As I worked on the Big State University’s Institutional Review Board (IRB) for conducting ethical research, I took steps towards seeking approval from the Navajo Tribe. Tribal Nations are distinct sovereign entities and many Tribes have their own process of conducting research with their people. I focused on Navajo students because they represented the largest student group attending BSU, they are the second largest Tribal group in the USA, and there is limited research on their experiences in entering college. Moreover, because I am Navajo I wanted to give back to my community by sharing the experiences of my people. Before acquiring Big State University’s IRB approval, I consulted with the Navajo Nation IRB to see whether Tribal approval was needed for this study. Research that follows Tribal protocol is extremely important, as devastating circumstances have resulted from abusing research practices among Native peoples (National Congress of American Indians 2015). I learned that because this study would occur outside the juridical boundaries of the Navajo Nation, Tribal approval was not warranted as articulated in the Navajo Nation Human Subjects Code which states: ‘The purpose of this Code is to set forth the conditions under which investigators, physicians, researchers and others may perform research activities on living human subjects within the territorial jurisdiction of the Navajo Nation’ (Navajo Nation Code 3252, 2002, p. 295). With that understanding and upon review through Big State University’s IRB process, I was approved to conduct the research.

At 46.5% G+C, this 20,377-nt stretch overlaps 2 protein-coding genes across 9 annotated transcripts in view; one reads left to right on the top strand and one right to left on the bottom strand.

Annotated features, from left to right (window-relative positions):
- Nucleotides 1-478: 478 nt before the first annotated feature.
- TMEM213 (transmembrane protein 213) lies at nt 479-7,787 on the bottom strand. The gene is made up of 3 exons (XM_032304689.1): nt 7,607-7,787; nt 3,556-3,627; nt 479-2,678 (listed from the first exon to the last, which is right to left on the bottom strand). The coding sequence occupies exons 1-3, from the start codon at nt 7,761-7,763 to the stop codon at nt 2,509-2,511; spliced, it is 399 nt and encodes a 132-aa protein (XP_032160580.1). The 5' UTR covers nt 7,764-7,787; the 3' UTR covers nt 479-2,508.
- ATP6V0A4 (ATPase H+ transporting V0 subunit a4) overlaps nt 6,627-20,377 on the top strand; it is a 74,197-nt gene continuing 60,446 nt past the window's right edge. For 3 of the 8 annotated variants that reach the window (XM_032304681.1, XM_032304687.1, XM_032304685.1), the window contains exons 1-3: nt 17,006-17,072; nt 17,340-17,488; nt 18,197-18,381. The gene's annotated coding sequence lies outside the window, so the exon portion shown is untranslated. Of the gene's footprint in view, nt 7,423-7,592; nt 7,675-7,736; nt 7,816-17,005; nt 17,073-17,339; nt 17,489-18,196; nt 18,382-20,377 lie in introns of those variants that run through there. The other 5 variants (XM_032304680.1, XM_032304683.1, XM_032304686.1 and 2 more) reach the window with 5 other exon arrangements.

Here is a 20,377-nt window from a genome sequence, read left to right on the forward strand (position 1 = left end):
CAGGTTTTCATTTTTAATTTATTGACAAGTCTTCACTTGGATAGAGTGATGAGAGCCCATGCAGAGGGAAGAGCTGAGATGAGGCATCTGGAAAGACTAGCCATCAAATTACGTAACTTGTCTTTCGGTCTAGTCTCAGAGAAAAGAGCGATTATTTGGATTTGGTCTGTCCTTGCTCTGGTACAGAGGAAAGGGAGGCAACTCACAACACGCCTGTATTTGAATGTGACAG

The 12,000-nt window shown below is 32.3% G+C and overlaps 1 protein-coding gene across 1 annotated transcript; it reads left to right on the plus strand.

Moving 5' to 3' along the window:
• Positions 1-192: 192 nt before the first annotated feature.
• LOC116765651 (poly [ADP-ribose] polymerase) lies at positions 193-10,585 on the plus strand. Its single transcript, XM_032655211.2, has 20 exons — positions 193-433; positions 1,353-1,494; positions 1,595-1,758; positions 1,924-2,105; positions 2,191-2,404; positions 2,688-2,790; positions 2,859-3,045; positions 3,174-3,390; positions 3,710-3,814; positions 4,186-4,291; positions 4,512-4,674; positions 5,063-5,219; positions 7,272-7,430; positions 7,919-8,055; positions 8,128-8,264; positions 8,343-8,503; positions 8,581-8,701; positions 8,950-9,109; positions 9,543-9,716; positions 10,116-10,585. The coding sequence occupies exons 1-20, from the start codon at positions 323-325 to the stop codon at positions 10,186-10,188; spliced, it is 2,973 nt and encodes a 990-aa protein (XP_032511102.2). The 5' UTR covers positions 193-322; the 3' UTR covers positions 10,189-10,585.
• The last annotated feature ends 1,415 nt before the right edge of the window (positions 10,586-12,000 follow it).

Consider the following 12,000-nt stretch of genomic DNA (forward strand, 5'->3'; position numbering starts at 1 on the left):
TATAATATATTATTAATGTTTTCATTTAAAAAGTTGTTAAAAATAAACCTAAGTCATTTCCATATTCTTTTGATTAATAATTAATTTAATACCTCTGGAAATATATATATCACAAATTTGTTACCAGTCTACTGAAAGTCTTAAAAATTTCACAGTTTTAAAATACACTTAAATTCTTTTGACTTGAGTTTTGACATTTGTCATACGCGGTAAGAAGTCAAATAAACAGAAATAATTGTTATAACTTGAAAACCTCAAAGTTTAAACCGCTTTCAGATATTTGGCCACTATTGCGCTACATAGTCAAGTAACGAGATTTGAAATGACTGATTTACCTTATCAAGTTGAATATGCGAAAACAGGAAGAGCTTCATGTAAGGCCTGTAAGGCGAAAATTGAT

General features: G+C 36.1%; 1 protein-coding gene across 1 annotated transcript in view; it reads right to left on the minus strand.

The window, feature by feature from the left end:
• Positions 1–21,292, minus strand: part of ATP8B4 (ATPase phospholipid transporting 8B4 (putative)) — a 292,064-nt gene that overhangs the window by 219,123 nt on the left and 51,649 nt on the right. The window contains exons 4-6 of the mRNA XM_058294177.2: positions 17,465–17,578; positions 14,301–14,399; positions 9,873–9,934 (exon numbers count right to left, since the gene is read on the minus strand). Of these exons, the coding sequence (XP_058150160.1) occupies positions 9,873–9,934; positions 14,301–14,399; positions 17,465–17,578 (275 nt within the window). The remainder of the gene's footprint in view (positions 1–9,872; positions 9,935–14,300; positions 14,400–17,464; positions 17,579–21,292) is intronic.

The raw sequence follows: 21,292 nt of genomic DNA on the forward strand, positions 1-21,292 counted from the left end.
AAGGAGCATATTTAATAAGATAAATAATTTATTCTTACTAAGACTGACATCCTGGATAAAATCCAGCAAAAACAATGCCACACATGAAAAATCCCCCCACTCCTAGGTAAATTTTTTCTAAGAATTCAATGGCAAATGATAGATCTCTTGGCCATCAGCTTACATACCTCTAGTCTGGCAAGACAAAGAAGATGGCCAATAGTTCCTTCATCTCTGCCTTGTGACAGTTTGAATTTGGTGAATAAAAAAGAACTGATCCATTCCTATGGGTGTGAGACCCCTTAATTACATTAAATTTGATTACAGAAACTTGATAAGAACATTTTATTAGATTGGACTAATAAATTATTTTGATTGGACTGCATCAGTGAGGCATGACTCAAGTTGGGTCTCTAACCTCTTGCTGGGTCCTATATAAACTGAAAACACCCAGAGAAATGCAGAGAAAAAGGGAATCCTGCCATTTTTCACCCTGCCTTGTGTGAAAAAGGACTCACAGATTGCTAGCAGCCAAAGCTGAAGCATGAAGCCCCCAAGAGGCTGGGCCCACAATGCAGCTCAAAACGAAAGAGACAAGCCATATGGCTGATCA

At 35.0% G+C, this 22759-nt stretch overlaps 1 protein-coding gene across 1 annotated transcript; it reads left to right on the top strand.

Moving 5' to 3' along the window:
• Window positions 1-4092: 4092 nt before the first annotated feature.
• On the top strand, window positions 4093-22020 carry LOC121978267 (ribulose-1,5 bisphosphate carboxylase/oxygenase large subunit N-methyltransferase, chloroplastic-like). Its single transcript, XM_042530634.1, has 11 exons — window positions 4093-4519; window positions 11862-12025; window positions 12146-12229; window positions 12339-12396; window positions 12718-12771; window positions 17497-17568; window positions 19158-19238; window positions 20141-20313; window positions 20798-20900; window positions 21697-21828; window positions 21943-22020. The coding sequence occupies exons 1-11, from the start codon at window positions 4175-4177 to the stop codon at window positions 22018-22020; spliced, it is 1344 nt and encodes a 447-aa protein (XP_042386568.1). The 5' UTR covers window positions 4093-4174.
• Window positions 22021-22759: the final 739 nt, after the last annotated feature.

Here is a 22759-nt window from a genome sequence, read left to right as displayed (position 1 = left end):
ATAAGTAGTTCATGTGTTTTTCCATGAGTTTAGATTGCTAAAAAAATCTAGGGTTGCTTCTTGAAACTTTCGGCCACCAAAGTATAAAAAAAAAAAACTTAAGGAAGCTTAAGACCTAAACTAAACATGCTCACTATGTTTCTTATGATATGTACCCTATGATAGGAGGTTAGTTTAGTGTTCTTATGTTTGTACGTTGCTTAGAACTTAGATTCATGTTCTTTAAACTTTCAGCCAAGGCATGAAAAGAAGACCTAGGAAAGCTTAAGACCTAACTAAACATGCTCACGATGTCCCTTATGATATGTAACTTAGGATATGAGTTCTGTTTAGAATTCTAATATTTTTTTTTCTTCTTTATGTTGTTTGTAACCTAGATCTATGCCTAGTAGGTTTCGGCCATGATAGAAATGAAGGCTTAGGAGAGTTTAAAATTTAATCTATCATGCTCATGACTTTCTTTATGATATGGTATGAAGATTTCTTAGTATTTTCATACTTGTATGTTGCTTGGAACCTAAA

Through purposeful sampling, ten full-time, first-time Navajo freshman students were selected to take part in this study. To protect the anonymity of the students, all students’ names in this chapter are pseudonyms. I worked with the Native student support service offices to assist me in recruiting students by sending out emails to potential students through their LISTSERV. The ten Navajo students consisted of six female and four male students. They were all traditional college-aged students, meaning that they were between eighteen and nineteen years of age, had just graduated from high school and were in their first year of college. They were enrolled in various majors including political science, physics, pre-medicine/pre-nursing, natural resources, architecture, and engineering. Six students had attended Navajo Reservation high schools throughout 9–12th grades, two students had attended off-reservation high schools (located in border towns of the Navajo Reservation) and lived in school housing with other Native students for most of their 9–12th grade schooling, and two students had attended urban schools throughout their 9–12th grade schooling.
I conducted four open-structured, conversational in-depth interviews with each student throughout the spring semester of their freshman year, in 2013. A guiding interview question protocol was used at each interview; however, an open-structured conversational approach showed respect for the participant’s story by allowing for the person to share openly what they wished to share, ultimately allowing the ‘stories to breathe’ (Kovach 2009, p. 99). Each interview averaged between two and two and a half hours.